~ On Assignment: Bloomberg, The Day After Mumbai Blasts ~

I didn’t sleep much the night three bombs went off in Mumbai. Not out of fear for myself but concern for the many vulnerable people that make this city home. The majority of whom sleep in slums, shanties or on the street. The Times of India’s July 14th headline exclaimed: YET AGAIN. In two words the paper seemed to sum up public sentiment. They are tired, angry and frustrated and, I imagine, mostly because they feel so vulnerable. But that is what makes Mumbai a marvel. The sheer vulnerability of 12.5 million people. Foreigners who settle here speak of it as an energy, a pace which they have never felt before. They consider the West to be stagnant and not malleable to new venues or opportunities. They see India as the new “Wild West,” an untamed beast, with an undeniable allure. And Mumbai, falls into a separate category altogether. The city allows everyone in with open arms. The city doesn’t judge who you are or where you came from or even why you are here. The city may not be able to take care of you but it will challenge your survival instincts, eventually making you feel at home. The heart-breaking beauty of the city lies in the vulnerability of the people. The day following the bomb blasts, I went to work along with mothers, fathers, sisters, brothers, and friends. I was on assignment to see how Mumbaikers were reacting to the tragedy. In Zaveri Bazar, a jewelry market where one of the blasts occurred, people filled the narrow lanes, even as the heavens unleashed torrential rains. Shop keepers didn’t open their businesses but still come to work, for them it is routine not resilience that brings them back. For them this is their life, their identity, they carved this niche for themselves and staying home wasn’t an option. Women on the trains didn’t call into work to see if they should come in, they just did what they do everyday. I am constantly humbled at Mumbai’s willingness to bare its soul to me, a native foreigner. The people are asking for the government to be allowed to share their vulnerability without living in fear. My hope is that they will be heard.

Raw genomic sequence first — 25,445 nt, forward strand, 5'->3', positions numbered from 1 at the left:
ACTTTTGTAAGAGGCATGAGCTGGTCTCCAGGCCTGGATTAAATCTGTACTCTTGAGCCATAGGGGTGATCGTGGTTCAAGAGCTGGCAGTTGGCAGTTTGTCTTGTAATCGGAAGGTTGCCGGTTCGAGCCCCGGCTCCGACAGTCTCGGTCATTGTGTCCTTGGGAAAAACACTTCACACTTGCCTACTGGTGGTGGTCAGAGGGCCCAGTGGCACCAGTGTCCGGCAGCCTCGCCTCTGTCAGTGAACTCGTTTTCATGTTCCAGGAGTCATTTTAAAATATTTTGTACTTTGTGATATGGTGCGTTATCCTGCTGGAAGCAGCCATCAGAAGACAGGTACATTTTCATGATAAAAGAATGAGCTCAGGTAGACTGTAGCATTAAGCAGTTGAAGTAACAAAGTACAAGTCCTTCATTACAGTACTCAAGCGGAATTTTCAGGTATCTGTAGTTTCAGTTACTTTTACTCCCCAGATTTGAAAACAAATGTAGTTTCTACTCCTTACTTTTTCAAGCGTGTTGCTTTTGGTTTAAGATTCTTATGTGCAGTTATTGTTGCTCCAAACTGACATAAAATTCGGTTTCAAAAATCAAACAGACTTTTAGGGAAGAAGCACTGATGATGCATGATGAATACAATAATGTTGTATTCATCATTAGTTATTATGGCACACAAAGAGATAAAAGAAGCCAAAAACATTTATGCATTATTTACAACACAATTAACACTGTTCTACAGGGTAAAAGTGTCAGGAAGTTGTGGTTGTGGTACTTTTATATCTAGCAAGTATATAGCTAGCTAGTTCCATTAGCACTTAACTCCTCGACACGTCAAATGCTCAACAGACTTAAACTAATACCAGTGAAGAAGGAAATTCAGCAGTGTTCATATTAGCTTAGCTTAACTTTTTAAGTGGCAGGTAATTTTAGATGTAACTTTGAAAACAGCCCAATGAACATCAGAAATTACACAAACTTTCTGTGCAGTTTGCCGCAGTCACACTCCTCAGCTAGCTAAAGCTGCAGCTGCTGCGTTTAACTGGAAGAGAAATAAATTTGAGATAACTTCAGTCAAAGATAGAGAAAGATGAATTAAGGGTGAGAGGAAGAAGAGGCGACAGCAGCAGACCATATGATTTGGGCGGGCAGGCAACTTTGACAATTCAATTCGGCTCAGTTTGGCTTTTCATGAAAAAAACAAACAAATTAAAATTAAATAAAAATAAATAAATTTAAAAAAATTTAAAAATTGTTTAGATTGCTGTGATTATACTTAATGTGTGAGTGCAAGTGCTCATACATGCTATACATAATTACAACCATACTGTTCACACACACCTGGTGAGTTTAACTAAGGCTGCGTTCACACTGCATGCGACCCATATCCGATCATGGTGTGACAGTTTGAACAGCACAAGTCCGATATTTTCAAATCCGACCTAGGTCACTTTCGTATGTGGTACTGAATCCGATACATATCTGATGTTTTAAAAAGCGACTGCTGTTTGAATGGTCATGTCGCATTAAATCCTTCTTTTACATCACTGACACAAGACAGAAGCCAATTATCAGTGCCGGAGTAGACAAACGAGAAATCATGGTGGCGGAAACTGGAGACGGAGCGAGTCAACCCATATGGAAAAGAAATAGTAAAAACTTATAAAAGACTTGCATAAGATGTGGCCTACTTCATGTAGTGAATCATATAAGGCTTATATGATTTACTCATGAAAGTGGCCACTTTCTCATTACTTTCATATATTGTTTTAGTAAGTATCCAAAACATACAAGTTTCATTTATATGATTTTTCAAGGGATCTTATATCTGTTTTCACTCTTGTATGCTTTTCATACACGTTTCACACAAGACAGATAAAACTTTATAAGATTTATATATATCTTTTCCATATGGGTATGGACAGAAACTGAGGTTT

To see more images go to GETTY, THE NEW YORKER, or MUMBAI BOSS.

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